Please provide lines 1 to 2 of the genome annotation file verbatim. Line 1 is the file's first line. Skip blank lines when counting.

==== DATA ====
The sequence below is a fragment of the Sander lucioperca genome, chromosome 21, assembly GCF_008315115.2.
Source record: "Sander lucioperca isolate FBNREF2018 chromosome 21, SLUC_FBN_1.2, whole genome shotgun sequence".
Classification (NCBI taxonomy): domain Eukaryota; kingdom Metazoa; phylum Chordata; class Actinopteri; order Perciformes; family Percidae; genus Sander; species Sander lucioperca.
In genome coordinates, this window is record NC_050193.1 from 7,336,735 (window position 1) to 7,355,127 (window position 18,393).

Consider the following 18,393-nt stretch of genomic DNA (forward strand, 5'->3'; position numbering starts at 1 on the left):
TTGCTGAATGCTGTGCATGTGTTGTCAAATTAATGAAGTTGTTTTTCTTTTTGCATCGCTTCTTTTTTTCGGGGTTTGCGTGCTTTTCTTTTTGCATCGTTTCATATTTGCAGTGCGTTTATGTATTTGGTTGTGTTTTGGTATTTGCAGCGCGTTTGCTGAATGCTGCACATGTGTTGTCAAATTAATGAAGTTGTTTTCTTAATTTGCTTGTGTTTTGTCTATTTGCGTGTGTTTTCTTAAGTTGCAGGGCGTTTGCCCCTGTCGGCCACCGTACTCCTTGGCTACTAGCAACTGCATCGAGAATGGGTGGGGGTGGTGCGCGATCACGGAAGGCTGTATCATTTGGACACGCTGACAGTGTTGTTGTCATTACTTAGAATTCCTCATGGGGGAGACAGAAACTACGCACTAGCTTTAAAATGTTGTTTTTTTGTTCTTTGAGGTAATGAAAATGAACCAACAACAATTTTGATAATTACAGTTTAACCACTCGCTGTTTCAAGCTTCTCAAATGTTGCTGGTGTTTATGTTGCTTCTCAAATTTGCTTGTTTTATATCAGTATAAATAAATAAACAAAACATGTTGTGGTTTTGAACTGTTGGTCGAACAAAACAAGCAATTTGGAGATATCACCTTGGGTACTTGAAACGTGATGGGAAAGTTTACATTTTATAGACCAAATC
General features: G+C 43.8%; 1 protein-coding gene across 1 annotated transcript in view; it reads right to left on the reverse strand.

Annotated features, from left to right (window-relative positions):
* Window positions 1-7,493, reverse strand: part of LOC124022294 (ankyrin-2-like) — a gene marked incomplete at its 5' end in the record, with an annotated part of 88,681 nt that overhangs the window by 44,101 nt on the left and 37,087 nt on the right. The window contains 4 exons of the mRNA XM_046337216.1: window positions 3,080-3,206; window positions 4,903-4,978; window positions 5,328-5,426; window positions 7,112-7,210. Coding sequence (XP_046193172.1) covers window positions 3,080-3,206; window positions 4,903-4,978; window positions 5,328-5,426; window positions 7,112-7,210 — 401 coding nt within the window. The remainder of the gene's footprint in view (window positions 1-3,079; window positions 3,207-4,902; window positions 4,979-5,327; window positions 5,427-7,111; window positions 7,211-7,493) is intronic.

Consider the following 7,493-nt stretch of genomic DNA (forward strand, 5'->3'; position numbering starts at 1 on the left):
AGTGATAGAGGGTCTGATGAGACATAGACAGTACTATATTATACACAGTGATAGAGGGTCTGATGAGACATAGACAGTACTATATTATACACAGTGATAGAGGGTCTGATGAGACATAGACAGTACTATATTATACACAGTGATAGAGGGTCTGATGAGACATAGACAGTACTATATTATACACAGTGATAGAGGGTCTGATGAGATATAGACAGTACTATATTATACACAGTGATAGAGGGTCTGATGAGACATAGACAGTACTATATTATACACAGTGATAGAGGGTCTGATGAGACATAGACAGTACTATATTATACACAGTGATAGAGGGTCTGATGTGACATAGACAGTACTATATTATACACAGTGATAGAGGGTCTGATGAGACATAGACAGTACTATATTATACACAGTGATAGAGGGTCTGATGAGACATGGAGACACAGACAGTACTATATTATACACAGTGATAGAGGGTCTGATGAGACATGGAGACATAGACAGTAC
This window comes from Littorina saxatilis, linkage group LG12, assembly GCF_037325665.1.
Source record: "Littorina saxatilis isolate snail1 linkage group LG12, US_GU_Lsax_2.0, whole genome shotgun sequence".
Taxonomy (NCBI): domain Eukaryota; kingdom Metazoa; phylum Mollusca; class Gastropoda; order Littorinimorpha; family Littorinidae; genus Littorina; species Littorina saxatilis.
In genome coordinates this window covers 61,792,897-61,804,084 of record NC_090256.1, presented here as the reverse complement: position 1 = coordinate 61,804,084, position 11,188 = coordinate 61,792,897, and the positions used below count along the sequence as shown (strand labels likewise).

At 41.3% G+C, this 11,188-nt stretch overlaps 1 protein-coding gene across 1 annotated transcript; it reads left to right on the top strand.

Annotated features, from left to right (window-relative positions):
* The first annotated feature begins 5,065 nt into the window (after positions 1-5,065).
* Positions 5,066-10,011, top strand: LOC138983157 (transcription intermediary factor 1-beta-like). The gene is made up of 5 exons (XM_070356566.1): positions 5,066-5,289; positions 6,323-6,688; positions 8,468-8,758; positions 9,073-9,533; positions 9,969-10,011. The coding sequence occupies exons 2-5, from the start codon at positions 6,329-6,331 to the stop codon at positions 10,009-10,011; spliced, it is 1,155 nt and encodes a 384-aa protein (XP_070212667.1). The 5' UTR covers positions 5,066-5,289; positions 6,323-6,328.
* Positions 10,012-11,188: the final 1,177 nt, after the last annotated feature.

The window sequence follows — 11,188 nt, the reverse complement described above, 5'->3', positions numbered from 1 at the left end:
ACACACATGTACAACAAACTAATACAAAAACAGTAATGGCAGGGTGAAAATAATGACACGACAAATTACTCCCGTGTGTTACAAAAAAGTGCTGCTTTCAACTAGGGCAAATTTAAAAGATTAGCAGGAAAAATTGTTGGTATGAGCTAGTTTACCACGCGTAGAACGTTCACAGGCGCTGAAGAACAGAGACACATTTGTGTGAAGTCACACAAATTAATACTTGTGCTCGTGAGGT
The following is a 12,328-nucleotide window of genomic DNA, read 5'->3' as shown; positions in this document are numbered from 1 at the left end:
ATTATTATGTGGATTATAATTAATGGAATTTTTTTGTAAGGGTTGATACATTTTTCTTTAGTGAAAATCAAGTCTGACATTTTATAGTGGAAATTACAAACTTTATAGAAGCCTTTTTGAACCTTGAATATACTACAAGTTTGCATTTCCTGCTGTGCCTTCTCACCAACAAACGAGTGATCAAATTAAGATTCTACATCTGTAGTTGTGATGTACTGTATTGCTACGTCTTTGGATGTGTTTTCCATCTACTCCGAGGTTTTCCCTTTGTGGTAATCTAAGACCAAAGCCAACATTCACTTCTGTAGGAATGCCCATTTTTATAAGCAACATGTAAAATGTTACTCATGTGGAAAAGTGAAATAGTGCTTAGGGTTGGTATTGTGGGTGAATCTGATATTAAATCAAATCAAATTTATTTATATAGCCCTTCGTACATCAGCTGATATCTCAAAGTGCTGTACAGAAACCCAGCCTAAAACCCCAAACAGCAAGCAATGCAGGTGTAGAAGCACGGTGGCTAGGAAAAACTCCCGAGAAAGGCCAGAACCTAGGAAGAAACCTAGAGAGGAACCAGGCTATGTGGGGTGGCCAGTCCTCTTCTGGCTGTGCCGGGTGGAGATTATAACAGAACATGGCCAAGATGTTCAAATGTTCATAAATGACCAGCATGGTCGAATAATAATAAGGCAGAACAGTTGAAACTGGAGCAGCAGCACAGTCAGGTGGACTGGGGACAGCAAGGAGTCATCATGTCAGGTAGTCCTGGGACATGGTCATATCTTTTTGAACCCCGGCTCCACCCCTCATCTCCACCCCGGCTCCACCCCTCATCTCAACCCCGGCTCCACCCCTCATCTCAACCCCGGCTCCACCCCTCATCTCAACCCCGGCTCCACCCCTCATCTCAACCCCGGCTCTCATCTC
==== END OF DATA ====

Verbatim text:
The sequence below is a fragment of the Sander lucioperca genome, chromosome 21, assembly GCF_008315115.2.
Source record: "Sander lucioperca isolate FBNREF2018 chromosome 21, SLUC_FBN_1.2, whole genome shotgun sequence".